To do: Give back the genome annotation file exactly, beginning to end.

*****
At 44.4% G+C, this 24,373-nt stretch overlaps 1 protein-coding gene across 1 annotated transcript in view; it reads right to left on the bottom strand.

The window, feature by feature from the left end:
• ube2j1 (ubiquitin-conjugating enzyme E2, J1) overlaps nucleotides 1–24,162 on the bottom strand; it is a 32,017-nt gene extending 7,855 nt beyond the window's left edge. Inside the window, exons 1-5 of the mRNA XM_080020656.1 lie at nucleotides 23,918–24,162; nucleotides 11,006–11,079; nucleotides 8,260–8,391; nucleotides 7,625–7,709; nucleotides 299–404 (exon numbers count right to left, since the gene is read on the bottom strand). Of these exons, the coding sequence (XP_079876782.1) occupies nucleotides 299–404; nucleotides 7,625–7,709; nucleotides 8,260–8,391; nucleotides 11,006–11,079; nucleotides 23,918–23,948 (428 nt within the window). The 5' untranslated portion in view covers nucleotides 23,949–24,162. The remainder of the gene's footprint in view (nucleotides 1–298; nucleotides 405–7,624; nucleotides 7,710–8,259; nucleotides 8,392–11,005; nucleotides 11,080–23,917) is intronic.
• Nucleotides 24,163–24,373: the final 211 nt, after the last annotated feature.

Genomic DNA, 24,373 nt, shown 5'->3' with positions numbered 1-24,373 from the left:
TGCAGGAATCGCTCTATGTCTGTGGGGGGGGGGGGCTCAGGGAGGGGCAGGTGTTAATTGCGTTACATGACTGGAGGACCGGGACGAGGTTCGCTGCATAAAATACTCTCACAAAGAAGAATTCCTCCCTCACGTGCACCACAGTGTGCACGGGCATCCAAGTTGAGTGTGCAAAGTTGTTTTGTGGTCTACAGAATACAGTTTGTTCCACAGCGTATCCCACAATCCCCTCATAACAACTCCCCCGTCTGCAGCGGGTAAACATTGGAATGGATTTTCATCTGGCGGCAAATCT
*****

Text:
At 44.4% G+C, this 24,373-nt stretch overlaps 1 protein-coding gene across 1 annotated transcript in view; it reads right to left on the bottom strand.

The window, feature by feature from the left end:
• ube2j1 (ubiquitin-conjugating enzyme E2, J1) overlaps nucleotides 1–24,162 on the bottom strand; it is a 32,017-nt gene extending 7,855 nt beyond the window's left edge. Inside the window, exons 1-5 of the mRNA XM_080020656.1 lie at nucleotides 23,918–24,162; nucleotides 11,006–11,079; nucleotides 8,260–8,391; nucleotides 7,625–7,709; nucleotides 299–404 (exon numbers count right to left, since the gene is read on the bottom strand). Of these exons, the coding sequence (XP_079876782.1) occupies nucleotides 299–404; nucleotides 7,625–7,709; nucleotides 8,260–8,391; nucleotides 11,006–11,079; nucleotides 23,918–23,948 (428 nt within the window). The 5' untranslated portion in view covers nucleotides 23,949–24,162. The remainder of the gene's footprint in view (nucleotides 1–298; nucleotides 405–7,624; nucleotides 7,710–8,259; nucleotides 8,392–11,005; nucleotides 11,080–23,917) is intronic.
• Nucleotides 24,163–24,373: the final 211 nt, after the last annotated feature.

Genomic DNA, 24,373 nt, shown 5'->3' with positions numbered 1-24,373 from the left:
TGCAGGAATCGCTCTATGTCTGTGGGGGGGGGGGGCTCAGGGAGGGGCAGGTGTTAATTGCGTTACATGACTGGAGGACCGGGACGAGGTTCGCTGCATAAAATACTCTCACAAAGAAGAATTCCTCCCTCACGTGCACCACAGTGTGCACGGGCATCCAAGTTGAGTGTGCAAAGTTGTTTTGTGGTCTACAGAATACAGTTTGTTCCACAGCGTATCCCACAATCCCCTCATAACAACTCCCCCGTCTGCAGCGGGTAAACATTGGAATGGATTTTCATCTGGCGGCAAATCT